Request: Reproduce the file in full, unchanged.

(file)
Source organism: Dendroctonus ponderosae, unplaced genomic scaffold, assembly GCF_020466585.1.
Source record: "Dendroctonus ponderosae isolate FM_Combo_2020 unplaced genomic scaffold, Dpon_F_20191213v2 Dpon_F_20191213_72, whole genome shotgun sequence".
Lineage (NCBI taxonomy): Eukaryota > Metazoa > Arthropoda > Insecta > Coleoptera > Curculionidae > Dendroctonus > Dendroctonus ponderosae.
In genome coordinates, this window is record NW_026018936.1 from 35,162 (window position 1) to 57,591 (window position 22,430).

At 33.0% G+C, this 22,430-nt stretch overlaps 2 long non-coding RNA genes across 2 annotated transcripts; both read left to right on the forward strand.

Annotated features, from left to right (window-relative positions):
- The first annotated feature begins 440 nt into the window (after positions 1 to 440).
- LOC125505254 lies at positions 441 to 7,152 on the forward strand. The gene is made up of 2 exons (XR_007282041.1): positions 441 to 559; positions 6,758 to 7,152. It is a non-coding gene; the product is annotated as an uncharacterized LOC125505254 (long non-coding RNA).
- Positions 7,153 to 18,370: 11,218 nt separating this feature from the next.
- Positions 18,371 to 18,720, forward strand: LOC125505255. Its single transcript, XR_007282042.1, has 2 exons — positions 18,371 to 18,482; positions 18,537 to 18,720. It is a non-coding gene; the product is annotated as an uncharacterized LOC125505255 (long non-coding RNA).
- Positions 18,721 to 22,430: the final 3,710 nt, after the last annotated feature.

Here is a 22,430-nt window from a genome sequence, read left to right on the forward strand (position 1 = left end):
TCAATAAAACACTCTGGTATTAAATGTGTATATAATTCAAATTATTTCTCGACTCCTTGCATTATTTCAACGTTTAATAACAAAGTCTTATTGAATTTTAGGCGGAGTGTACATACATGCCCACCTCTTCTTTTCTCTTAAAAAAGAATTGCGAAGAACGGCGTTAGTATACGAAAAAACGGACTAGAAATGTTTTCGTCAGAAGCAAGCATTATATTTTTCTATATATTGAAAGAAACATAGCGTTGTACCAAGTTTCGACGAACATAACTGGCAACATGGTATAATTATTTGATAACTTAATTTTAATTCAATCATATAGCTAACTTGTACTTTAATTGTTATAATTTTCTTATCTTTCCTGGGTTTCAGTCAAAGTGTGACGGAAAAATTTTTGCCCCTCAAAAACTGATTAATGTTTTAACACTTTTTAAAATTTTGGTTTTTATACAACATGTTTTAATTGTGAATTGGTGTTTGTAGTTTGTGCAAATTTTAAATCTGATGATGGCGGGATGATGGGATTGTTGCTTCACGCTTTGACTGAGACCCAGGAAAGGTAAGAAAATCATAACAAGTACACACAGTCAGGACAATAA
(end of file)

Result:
Source organism: Dendroctonus ponderosae, unplaced genomic scaffold, assembly GCF_020466585.1.
Source record: "Dendroctonus ponderosae isolate FM_Combo_2020 unplaced genomic scaffold, Dpon_F_20191213v2 Dpon_F_20191213_72, whole genome shotgun sequence".
Lineage (NCBI taxonomy): Eukaryota > Metazoa > Arthropoda > Insecta > Coleoptera > Curculionidae > Dendroctonus > Dendroctonus ponderosae.
In genome coordinates, this window is record NW_026018936.1 from 35,162 (window position 1) to 57,591 (window position 22,430).

At 33.0% G+C, this 22,430-nt stretch overlaps 2 long non-coding RNA genes across 2 annotated transcripts; both read left to right on the forward strand.

Annotated features, from left to right (window-relative positions):
- The first annotated feature begins 440 nt into the window (after positions 1 to 440).
- LOC125505254 lies at positions 441 to 7,152 on the forward strand. The gene is made up of 2 exons (XR_007282041.1): positions 441 to 559; positions 6,758 to 7,152. It is a non-coding gene; the product is annotated as an uncharacterized LOC125505254 (long non-coding RNA).
- Positions 7,153 to 18,370: 11,218 nt separating this feature from the next.
- Positions 18,371 to 18,720, forward strand: LOC125505255. Its single transcript, XR_007282042.1, has 2 exons — positions 18,371 to 18,482; positions 18,537 to 18,720. It is a non-coding gene; the product is annotated as an uncharacterized LOC125505255 (long non-coding RNA).
- Positions 18,721 to 22,430: the final 3,710 nt, after the last annotated feature.

Here is a 22,430-nt window from a genome sequence, read left to right on the forward strand (position 1 = left end):
TCAATAAAACACTCTGGTATTAAATGTGTATATAATTCAAATTATTTCTCGACTCCTTGCATTATTTCAACGTTTAATAACAAAGTCTTATTGAATTTTAGGCGGAGTGTACATACATGCCCACCTCTTCTTTTCTCTTAAAAAAGAATTGCGAAGAACGGCGTTAGTATACGAAAAAACGGACTAGAAATGTTTTCGTCAGAAGCAAGCATTATATTTTTCTATATATTGAAAGAAACATAGCGTTGTACCAAGTTTCGACGAACATAACTGGCAACATGGTATAATTATTTGATAACTTAATTTTAATTCAATCATATAGCTAACTTGTACTTTAATTGTTATAATTTTCTTATCTTTCCTGGGTTTCAGTCAAAGTGTGACGGAAAAATTTTTGCCCCTCAAAAACTGATTAATGTTTTAACACTTTTTAAAATTTTGGTTTTTATACAACATGTTTTAATTGTGAATTGGTGTTTGTAGTTTGTGCAAATTTTAAATCTGATGATGGCGGGATGATGGGATTGTTGCTTCACGCTTTGACTGAGACCCAGGAAAGGTAAGAAAATCATAACAAGTACACACAGTCAGGACAATAA